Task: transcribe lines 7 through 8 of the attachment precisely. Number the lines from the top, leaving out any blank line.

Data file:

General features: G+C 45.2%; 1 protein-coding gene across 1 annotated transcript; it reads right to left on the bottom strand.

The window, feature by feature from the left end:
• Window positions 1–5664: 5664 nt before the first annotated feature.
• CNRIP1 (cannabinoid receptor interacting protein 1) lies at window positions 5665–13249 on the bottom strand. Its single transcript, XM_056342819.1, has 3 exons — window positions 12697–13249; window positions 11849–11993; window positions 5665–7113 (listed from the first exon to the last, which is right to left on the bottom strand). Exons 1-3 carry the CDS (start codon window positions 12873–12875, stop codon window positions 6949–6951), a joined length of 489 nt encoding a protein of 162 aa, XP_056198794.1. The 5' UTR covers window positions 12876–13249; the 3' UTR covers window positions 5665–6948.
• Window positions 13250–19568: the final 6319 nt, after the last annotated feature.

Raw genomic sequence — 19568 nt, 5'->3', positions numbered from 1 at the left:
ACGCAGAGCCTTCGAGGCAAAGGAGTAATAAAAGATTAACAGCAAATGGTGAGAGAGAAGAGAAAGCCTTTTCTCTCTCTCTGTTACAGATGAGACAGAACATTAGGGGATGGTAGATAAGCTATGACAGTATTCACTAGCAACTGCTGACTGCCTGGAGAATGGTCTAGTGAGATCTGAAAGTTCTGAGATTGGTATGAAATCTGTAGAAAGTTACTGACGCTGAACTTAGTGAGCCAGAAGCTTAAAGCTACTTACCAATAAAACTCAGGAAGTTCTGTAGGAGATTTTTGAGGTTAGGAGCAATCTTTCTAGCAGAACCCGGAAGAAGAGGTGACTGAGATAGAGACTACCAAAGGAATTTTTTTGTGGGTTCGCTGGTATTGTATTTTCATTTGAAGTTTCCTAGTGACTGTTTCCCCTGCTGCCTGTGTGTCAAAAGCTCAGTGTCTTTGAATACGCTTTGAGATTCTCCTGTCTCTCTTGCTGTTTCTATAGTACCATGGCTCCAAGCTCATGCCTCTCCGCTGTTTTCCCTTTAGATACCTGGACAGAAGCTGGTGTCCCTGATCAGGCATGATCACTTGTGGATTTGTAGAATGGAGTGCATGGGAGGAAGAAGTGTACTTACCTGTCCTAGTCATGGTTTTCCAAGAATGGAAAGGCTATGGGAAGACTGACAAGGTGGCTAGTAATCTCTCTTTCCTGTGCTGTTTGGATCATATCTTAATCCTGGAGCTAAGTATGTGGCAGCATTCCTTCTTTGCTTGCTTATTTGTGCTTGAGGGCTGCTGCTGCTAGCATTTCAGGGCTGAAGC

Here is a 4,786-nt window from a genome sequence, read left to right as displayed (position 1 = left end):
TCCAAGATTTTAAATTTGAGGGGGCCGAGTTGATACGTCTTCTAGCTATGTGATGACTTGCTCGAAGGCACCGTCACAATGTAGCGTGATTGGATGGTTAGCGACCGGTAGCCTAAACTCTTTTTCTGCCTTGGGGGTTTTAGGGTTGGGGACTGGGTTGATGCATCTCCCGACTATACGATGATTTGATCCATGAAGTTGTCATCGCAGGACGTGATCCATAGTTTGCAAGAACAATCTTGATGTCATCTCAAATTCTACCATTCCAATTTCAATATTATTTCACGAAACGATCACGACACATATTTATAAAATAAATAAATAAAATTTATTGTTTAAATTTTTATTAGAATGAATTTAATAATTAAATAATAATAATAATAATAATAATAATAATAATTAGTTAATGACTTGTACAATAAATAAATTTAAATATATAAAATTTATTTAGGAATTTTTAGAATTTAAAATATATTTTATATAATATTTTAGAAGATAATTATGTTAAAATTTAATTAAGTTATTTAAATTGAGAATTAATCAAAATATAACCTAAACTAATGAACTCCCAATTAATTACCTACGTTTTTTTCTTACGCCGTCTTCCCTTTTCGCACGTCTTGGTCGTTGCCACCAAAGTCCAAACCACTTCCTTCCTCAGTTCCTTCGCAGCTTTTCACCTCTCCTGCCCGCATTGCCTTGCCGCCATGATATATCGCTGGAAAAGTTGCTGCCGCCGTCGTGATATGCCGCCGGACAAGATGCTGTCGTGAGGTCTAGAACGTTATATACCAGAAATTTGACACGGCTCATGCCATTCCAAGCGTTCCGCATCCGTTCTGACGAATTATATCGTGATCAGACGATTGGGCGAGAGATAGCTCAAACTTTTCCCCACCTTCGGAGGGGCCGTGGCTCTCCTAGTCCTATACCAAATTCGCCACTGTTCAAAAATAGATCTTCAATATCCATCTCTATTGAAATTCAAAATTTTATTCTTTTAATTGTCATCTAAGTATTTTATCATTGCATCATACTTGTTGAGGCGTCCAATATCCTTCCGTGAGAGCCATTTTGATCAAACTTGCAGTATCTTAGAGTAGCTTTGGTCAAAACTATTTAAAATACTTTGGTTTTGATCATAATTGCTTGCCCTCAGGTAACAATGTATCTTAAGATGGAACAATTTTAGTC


ACGCAGAGCCTTCGAGGCAAAGGAGTAATAAAAGATTAACAGCAAATGGTGAGAGAGAAGAGAAAGCCTTTTCTCTCTCTCTGTTACAGATGAGACAGAACATTAGGGGATGGTAGATAAGCTATGACAGTATTCACTAGCAACTGCTGACTGCCTGGAGAATGGTCTAGTGAGATCTGAAAGTTCTGAGATTGGTATGAAATCTGTAGAAAGTTACTGACGCTGAACTTAGTGAGCCAGAAGCTTAAAGCTACTTACCAATAAAACTCAGGAAGTTCTGTAGGAGATTTTTGAGGTTAGGAGCAATCTTTCTAGCAGAACCCGGAAGAAGAGGTGACTGAGATAGAGACTACCAAAGGAATTTTTTTGTGGGTTCGCTGGTATTGTATTTTCATTTGAAGTTTCCTAGTGACTGTTTCCCCTGCTGCCTGTGTGTCAAAAGCTCAGTGTCTTTGAATACGCTTTGAGATTCTCCTGTCTCTCTTGCTGTTTCTATAGTACCATGGCTCCAAGCTCATGCCTCTCCGCTGTTTTCCCTTTAGATACCTGGACAGAAGCTGGTGTCCCTGATCAGGCATGATCACTTGTGGATTTGTAGAATGGAGTGCATGGGAGGAAGAAGTGTACTTACCTGTCCTAGTCATGGTTTTCCAAGAATGGAAAGGCTATGGGAAGACTGACAAGGTGGCTAGTAATCTCTCTTTCCTGTGCTGTTTGGATCATATCTTAATCCTGGAGCTAAGTATGTGGCAGCATTCCTTCTTTGCTTGCTTATTTGTGCTTGAGGGCTGCTGCTGCTAGCATTTCAGGGCTGAAGC

Here is a 4,786-nt window from a genome sequence, read left to right as displayed (position 1 = left end):